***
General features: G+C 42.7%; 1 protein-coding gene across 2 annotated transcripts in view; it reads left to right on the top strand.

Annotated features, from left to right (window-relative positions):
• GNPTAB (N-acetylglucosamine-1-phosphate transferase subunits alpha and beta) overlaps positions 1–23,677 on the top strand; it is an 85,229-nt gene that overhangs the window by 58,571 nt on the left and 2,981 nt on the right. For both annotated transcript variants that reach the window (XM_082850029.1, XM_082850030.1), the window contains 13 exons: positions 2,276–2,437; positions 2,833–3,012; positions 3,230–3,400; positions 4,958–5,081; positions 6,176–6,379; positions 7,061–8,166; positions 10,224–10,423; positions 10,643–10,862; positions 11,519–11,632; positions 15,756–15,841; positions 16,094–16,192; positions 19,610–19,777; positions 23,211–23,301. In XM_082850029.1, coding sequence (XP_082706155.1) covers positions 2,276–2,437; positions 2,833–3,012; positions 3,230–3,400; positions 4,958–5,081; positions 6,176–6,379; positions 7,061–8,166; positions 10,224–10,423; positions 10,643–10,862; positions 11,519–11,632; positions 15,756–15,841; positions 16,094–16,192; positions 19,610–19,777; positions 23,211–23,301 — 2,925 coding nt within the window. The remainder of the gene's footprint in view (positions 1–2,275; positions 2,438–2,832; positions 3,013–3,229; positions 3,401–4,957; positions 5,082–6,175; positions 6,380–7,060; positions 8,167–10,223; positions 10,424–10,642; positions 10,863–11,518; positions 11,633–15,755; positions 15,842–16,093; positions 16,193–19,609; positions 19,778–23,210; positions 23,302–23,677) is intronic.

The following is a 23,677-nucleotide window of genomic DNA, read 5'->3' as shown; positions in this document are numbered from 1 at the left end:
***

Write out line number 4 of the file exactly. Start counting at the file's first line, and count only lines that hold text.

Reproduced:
The following is a 23,677-nucleotide window of genomic DNA, read 5'->3' as shown; positions in this document are numbered from 1 at the left end: